The original and still one of the best, the iconic Type 4 is an expedition-worthy base plate compass that allows for precise navigation with many different maps.
Needle settles quickly
Practical base plate markings with 1:20k, 1:25k and 1:50k scales
Bezel not the easiest to grip
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Silva’s Expedition Type 4 is one of the best compasses you can buy arguably the definitive baseplate compass (our guide to different types of compass explains the benefits), used for everything from Mountain Leader training courses to international expeditions. The design has stayed largely unchanged over the years, and the reason for that is that it simply works, brilliantly.
It’s particularly effective when used in conjunction with the most common UK maps – namely, the Ordnance Survey Explorer and Landranger series, as well as BMC and Harvey maps (check out our handy "how to read a map" guide) – since the grid ref markings on the baseplate are helpfully given in 1:50k, 1:40k and 1:25k Romer scales. All the scales also run in both directions (Eastings and Northings) too. This makes it easy to give 6-figure grid references. There are also distance markers down the sides of the baseplate in mm and inches, respectively. It takes some simple maths to convert these to distance on the ground in kilometres.
A circular magnifying aperture makes it easier to read place names, contours and spot heights or discern landscape features. Usefully, the back of the baseplate has three rubberised ‘friction feet’, which prevent it from sliding around when placed on a map.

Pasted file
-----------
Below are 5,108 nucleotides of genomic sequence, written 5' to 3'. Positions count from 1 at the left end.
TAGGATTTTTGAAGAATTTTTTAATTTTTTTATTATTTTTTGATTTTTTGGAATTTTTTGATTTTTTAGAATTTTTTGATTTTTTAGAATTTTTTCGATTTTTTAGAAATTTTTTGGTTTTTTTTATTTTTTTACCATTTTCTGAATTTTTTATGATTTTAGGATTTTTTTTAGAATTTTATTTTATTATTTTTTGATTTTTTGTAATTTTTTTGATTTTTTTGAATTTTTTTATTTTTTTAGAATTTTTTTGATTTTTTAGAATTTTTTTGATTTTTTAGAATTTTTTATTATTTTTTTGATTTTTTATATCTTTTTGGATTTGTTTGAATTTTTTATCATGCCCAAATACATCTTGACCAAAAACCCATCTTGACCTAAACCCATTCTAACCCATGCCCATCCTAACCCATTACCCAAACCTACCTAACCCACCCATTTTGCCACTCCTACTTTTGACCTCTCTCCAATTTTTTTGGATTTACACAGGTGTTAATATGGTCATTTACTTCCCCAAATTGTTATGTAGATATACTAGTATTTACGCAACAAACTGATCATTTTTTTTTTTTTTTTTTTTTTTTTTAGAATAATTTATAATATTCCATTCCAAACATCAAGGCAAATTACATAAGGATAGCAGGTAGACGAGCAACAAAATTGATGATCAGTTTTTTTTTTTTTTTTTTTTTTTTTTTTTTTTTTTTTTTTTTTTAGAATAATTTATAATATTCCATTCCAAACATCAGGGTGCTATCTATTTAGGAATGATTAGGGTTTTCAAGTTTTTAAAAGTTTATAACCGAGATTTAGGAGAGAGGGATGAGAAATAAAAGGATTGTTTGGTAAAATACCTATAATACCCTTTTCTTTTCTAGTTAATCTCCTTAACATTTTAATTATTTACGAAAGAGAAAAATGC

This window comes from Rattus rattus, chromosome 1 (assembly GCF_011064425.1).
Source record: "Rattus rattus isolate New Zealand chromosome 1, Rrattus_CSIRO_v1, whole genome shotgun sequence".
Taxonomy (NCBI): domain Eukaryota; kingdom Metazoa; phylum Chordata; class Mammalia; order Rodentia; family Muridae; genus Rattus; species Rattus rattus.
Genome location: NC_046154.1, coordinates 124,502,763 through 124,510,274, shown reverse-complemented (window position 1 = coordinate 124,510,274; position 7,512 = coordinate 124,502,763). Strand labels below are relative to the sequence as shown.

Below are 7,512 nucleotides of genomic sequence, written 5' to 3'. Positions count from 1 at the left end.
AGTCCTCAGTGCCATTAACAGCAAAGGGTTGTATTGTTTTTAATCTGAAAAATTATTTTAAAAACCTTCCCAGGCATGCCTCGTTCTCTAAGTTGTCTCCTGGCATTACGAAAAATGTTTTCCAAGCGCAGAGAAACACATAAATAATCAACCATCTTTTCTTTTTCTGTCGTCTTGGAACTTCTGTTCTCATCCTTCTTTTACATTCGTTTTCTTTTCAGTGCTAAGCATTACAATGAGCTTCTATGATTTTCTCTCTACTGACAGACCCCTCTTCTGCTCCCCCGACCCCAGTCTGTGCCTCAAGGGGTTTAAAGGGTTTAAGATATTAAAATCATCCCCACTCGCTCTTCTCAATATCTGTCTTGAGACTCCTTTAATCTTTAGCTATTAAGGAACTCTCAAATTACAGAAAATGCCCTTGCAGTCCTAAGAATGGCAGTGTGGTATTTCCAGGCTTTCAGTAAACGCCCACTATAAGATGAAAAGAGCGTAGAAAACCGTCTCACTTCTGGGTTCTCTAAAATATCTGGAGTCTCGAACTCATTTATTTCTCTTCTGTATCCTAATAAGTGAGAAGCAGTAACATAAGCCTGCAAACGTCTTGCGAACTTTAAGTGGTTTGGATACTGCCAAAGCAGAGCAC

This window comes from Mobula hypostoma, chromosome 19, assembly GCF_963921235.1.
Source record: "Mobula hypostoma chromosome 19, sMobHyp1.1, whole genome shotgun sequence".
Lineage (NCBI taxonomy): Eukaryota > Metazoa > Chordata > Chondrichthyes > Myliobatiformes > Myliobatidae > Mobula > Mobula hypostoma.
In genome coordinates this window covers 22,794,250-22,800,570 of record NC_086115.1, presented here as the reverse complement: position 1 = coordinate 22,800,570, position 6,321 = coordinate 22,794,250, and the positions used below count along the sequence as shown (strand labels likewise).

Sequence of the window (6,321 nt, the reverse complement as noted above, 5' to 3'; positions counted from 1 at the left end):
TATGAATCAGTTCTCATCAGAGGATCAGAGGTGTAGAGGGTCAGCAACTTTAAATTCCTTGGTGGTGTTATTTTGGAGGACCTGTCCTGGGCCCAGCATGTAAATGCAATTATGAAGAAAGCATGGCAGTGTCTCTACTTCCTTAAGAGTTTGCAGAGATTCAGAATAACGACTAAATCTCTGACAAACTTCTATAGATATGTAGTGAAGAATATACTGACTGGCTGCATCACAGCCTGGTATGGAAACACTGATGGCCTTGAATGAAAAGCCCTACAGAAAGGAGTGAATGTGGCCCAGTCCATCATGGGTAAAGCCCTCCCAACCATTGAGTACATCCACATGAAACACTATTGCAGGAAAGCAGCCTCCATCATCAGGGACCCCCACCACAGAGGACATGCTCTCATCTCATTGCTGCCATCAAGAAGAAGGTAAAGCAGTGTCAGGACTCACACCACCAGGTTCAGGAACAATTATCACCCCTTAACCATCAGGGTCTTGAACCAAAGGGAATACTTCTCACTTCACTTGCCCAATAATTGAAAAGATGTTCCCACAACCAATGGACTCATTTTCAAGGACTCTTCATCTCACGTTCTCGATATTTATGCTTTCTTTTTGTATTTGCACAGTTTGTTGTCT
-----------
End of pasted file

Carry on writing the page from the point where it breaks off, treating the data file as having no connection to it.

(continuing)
• RRP: $70 (US) / £35 (UK)
• Weight: 38g / 1.34oz
• Scales: 1:25k, 1:40k, 1:50k, GPS scales; Lanyard: 1:25 / 1:50, mm/inch
In the field
On the hill, this compass is lightweight and sits easily in the hand, thanks to a rounded ‘butt end’. The needle is easy to read (there’s even an idiot-proof ‘N’ to indicate North on the red half) and settles reasonably quickly, since the housing is filled with viscous damping oil rather than the usual liquid, reducing wobbling and skittishness.
The needle itself is reflective and has a lume bar. It is weighted for use in the northern hemisphere. There are also lume dots either side of the orienting arrow, as well as on the direction of travel and the upper section of the bezel, to aid navigation in low-light conditions. The crisp, clear dial is marked in degrees, showing the four cardinal compass points plus numeric 20-degree increments, with hashing every 2 degrees. This makes it easy to read off an accurate bearing. Orienting lines are marked in two colours, and are clear and true. There’s also a declination scale marked inside the capsule, which you’ll need to remember to use to allow for magnetic declination where this applies.
The bezel turns easily and smoothly, though unlike some other Silva models it lacks an easy-grip rubberised housing. Lastly, the cheap cord lanyard lets the compass down a bit – we wish it came with a distance measuring lanyard like the Silva Ranger.
An outdoors writer and editor, Matt Jones has been testing kit in the field for nearly a decade. Having worked for both the Ramblers and the Scouts, he knows one or two things about walking and camping, and loves all things adventure, particularly long-distance backpacking, wild camping and climbing mountains – especially in Wales. He’s based in Snowdonia and last year thru-hiked the Cambrian Way, which runs for 298 miles from Cardiff to Conwy, with a total ascent of 73,700 feet – that’s nearly 2½ times the height of Everest. Follow Matt on Instagram and Twitter.